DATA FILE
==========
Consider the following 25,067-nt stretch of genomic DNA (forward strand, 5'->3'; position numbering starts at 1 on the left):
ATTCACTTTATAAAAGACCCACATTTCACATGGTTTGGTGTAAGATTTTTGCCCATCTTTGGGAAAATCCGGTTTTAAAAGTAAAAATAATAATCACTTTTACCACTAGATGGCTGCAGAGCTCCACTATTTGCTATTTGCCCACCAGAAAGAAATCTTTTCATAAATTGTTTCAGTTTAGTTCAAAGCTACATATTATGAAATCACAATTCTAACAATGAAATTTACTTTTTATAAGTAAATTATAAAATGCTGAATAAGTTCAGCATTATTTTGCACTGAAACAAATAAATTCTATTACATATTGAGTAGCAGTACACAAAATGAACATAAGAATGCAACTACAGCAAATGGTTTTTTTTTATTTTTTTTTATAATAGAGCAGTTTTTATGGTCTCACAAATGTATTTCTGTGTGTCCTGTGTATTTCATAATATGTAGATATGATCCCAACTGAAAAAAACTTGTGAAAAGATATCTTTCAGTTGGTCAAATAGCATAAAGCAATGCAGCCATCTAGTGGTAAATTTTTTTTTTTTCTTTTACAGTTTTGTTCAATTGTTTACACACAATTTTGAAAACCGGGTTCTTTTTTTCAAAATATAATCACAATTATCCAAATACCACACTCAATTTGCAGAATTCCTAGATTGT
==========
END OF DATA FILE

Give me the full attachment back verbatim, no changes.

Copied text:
Consider the following 25,067-nt stretch of genomic DNA (forward strand, 5'->3'; position numbering starts at 1 on the left):
ATTCACTTTATAAAAGACCCACATTTCACATGGTTTGGTGTAAGATTTTTGCCCATCTTTGGGAAAATCCGGTTTTAAAAGTAAAAATAATAATCACTTTTACCACTAGATGGCTGCAGAGCTCCACTATTTGCTATTTGCCCACCAGAAAGAAATCTTTTCATAAATTGTTTCAGTTTAGTTCAAAGCTACATATTATGAAATCACAATTCTAACAATGAAATTTACTTTTTATAAGTAAATTATAAAATGCTGAATAAGTTCAGCATTATTTTGCACTGAAACAAATAAATTCTATTACATATTGAGTAGCAGTACACAAAATGAACATAAGAATGCAACTACAGCAAATGGTTTTTTTTTATTTTTTTTTATAATAGAGCAGTTTTTATGGTCTCACAAATGTATTTCTGTGTGTCCTGTGTATTTCATAATATGTAGATATGATCCCAACTGAAAAAAACTTGTGAAAAGATATCTTTCAGTTGGTCAAATAGCATAAAGCAATGCAGCCATCTAGTGGTAAATTTTTTTTTTTTCTTTTACAGTTTTGTTCAATTGTTTACACACAATTTTGAAAACCGGGTTCTTTTTTTCAAAATATAATCACAATTATCCAAATACCACACTCAATTTGCAGAATTCCTAGATTGT